don’t be a hero! when the tech asks you if you’d like a pillow for under your knees, say, “sure thing!” want a blanket? “that would be great!” you’ll have a little thing to hold and squeeze if you need them to stop for some reason, but i doubt that the tech will appreciate you using it because your toes are cold.

4. come prepared to nap.

when you have a head scan, you’re only in the machine to the top of your chest. the surface you’re laying on is pretty soft, and if you’ve taken my last piece of advice, you’ll be feeling positively comfy. there’s a mirror right above your eyes, angled so you can see out across from you into MRI mission control, but i say close your eyes and imagine that you’re in a loud sensory deprivation tank. you don’t have to do anything but lie there (in fact, that’s really all your supposed to do), so you might as well relax. the tech tells you through an intercom how long the next scan will be (mine range between 30 seconds and a few minutes – i’m usually in there for about half an hour all together), but if you fall asleep then none of that matters much.

5. get rid of all of your metal stuff

MRI stands for magnetic resonance imaging, so on your intake form they’ll ask you if you have any metal in your body, like piercings. so take that stuff out before you go. leave your rings and necklaces and earrings at home. if you have a piercing that you can’t take out, ask them about it when you make your appointment.

6. don’t watch this video until after you have your first MRI. seriously.

you’re welcome.

creative nonfiction

the pharmacy building is my favorite on the osu campus. i don’t know why. this is my view as i head back home from the coffee shop in the basement of the library.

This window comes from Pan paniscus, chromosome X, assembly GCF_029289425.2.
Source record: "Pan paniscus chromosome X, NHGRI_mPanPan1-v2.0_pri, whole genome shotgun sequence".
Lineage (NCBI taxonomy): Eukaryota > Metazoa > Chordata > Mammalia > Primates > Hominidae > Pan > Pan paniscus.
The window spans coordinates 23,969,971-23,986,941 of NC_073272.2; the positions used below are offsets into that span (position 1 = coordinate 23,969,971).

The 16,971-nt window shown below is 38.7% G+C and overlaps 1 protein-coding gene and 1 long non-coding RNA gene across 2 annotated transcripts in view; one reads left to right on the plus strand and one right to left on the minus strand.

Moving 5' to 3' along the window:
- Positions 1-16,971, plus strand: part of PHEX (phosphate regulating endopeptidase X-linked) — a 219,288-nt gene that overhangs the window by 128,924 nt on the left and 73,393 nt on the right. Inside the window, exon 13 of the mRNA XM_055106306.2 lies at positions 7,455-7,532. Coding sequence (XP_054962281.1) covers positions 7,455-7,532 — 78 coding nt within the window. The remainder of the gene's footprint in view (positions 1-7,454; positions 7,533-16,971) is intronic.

i’m loving grad school – wonderfully busy. here’s the essay that was due today in my creative nonfiction class. the assignment was to write 1200-1500 words, with an episodic element.

If I Had a Million Dollars

“If I had a million dollars,

If I had a million dollars,

I’d buy you a house,

I would buy you a house.

If I had a million dollars,

If I had a million dollars,

I’d buy you furniture for your house,

Maybe a nice chesterfield or an ottoman.”

~ Barenaked Ladies

When the quick phone conversation with Dr. Benton ended, I wasn’t sure what to do next. It was about four in the afternoon, and he had just told me that the MRI I’d had at noon to rule out a brain tumor as the cause of my hearing loss had in fact revealed a very large tumor on the nerve connecting my ear to my brain. He suggested that I speak with a neurosurgeon within the next day or two. Conveniently, I already had one of those – my uncle Yancey. But before I called him, or called my parents, I felt like there was something else I should do next. Unfortunately, sorting through the things I’d learned so far in my thirty-six years of life revealed that I had never been told what you should do when you find out that you have a one-in-a-million brain tumor.

So I did the only logical thing I could think of.  I walked out my front door, across the street, and into 7-Eleven, where I bought myself a slurpee and a lottery ticket.

When I was a kid, my parents and I spent many weekends in a cabin two hours east of our home in a Los Angeles suburb. The cabin had no phone, no TV. It had a swing and decks of cards and bird feeders and trails in the “wilderness” down the driveway. In the nearby town of Big Bear, across the street from the Italian restaurant where about once a month we ate a 5-course meal with cheese and apples for dessert, there was an arcade. I traded in my allowance for tokens, passed by Ms. Pac Man and shooting games and the contraption that would flatten your penny and give it back to you with a bear where Lincoln had just been, and spent all my money on Skeeball. I waited all month to hear the sound of the wooden balls rolling down the chute after I put in my token and pulled the lever. The scuffed balls were the perfect fit for my hands, still a little sticky from garlic bread.

I didn’t play Skeeball for the blue tickets that folded out of the machine at my feet. I played for the thrill of watching the ball move away from me at just the right speed, just the right angle, to jump the concentric circles and disappear down the hole marked 50.

It is true that, in each house I’ve lived in since those days, I’ve set aside some space in my mental floorplan for the happy day when I become the owner of my very own Skeeball machine.